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Add-on-therapy with bevacizumab in children and adolescents with poor prognosis non-CNS solid tumors

Pansy, Jasmina; Fritsch, Peterb; Sovinz, Petraa; Lackner, Herwiga; Schwinger, Wolfganga; Urban, Christiana; Benesch, Martina

doi: 10.1097/CAD.0b013e32835b9589
CLINICAL REPORTS
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Bevacizumab is increasingly being used in adult patients with cancer and children with central nervous system (CNS) tumors. Little, however, is known about the efficacy, risks, and benefits of bevacizumab administration in non-CNS tumors of childhood. The aim of the present study was to report on bevacizumab administered as add-on-therapy for poor prognosis non-CNS solid tumors of childhood and adolescence, including a prospective evaluation of side effects of bevacizumab. Seven patients (female: n=5; median age, 14.5 years) with relapsed (n=4) or primary metastatic (n=3) solid non-CNS tumors received bevacizumab at 5–10 mg/kg body weight intravenously every 2–3 weeks. Assessment of cardiac function, thyroid hormone levels, urine analysis, and radiographic responses were carried out every 3 months. The median time of bevacizumab treatment was 10 (range, 5–17) months. Patients received a median of 16 (range, 10–38) bevacizumab infusions. With a median follow-up of 25 (range, 13–38) months, five patients relapsed after 7–25 months and three of them died. Two patients are still in complete remission for 31 and 32 months, respectively. Fraction shortening decreased in two patients. Bevacizumab was associated with new-onset increase in basal thyroid-stimulating hormone (n=3), mild proteinuria/hematuria (n=5), intermittent hypertension (n=2), hypertension requiring antihypertensive medication (n=3), and epistaxis (n=2). In two patients, therapy with bevacizumab was terminated because of side effects. Selected patients with relapsed or primary metastatic solid non-CNS tumors of childhood and adolescence might benefit from add-on-therapy with bevacizumab. Although the side effects were usually mild, cardiac monitoring seems to be essential during and after the administration of bevacizumab.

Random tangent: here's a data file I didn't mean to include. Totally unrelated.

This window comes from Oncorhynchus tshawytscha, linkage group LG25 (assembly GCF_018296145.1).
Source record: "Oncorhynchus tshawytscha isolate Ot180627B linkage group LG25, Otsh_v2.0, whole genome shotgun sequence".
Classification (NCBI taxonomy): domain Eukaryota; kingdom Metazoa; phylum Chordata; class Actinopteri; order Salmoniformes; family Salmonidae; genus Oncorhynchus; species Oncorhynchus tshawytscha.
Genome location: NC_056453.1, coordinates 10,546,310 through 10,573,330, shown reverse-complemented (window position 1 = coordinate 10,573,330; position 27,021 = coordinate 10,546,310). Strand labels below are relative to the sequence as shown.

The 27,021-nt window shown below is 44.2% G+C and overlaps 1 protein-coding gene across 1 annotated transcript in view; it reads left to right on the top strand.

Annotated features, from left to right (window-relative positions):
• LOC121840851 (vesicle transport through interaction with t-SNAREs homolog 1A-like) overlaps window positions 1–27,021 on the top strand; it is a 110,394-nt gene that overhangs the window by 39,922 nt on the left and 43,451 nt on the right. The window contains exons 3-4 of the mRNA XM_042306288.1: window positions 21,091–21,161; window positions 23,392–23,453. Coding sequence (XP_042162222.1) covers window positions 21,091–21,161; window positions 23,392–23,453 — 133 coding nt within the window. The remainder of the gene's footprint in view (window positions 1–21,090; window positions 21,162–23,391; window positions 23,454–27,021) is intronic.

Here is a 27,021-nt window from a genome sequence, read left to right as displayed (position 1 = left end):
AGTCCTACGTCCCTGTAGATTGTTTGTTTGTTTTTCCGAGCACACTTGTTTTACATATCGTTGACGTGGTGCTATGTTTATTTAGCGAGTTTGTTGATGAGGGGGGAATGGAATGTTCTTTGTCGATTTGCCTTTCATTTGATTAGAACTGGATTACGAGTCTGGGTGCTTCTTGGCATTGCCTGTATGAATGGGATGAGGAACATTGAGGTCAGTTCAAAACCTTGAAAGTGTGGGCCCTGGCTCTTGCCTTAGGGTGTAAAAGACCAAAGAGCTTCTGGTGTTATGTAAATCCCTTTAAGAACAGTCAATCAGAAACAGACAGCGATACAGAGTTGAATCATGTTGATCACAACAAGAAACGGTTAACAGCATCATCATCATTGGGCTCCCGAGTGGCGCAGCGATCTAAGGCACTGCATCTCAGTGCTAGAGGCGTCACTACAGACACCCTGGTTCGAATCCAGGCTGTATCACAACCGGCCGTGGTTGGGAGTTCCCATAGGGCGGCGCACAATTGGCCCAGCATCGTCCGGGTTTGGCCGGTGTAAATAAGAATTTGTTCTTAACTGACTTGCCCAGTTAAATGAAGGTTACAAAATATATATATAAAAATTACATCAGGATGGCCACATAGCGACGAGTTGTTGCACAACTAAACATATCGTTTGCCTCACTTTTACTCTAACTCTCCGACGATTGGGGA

aDepartment of Pediatrics and Adolescent Medicine, Division of Pediatric Hematology and Oncology

bDepartment of Pediatrics and Adolescent Medicine, Division of Pediatric Cardiology, Medical University of Graz, Graz, Austria

Correspondence to Jasmin Pansy, MD, Department of Pediatrics and Adolescent Medicine, Division of Pediatric Hematology and Oncology, Medical University of Graz, Auenbruggerplatz 38, A-8036 Graz, Austria Tel: +43 316 385 83676; fax: +43 316 385 13450; e-mail: jasmin.pansy@medunigraz.at

Received July 2, 2012

Accepted October 17, 2012

© 2013 Lippincott Williams & Wilkins, Inc.